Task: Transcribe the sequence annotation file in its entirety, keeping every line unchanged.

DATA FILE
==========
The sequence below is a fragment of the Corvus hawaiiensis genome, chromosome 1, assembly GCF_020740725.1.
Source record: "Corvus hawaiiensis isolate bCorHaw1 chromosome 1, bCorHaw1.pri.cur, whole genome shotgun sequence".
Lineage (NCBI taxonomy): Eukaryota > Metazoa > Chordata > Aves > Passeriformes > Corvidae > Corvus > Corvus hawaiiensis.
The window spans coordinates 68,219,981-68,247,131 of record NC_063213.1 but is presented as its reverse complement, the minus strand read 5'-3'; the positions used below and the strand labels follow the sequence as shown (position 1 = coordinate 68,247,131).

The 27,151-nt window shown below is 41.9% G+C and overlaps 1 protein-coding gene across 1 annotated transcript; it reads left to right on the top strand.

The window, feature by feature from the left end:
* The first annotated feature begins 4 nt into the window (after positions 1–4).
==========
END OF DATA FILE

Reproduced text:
The sequence below is a fragment of the Corvus hawaiiensis genome, chromosome 1, assembly GCF_020740725.1.
Source record: "Corvus hawaiiensis isolate bCorHaw1 chromosome 1, bCorHaw1.pri.cur, whole genome shotgun sequence".
Lineage (NCBI taxonomy): Eukaryota > Metazoa > Chordata > Aves > Passeriformes > Corvidae > Corvus > Corvus hawaiiensis.
The window spans coordinates 68,219,981-68,247,131 of record NC_063213.1 but is presented as its reverse complement, the minus strand read 5'-3'; the positions used below and the strand labels follow the sequence as shown (position 1 = coordinate 68,247,131).

The 27,151-nt window shown below is 41.9% G+C and overlaps 1 protein-coding gene across 1 annotated transcript; it reads left to right on the top strand.

The window, feature by feature from the left end:
* The first annotated feature begins 4 nt into the window (after positions 1–4).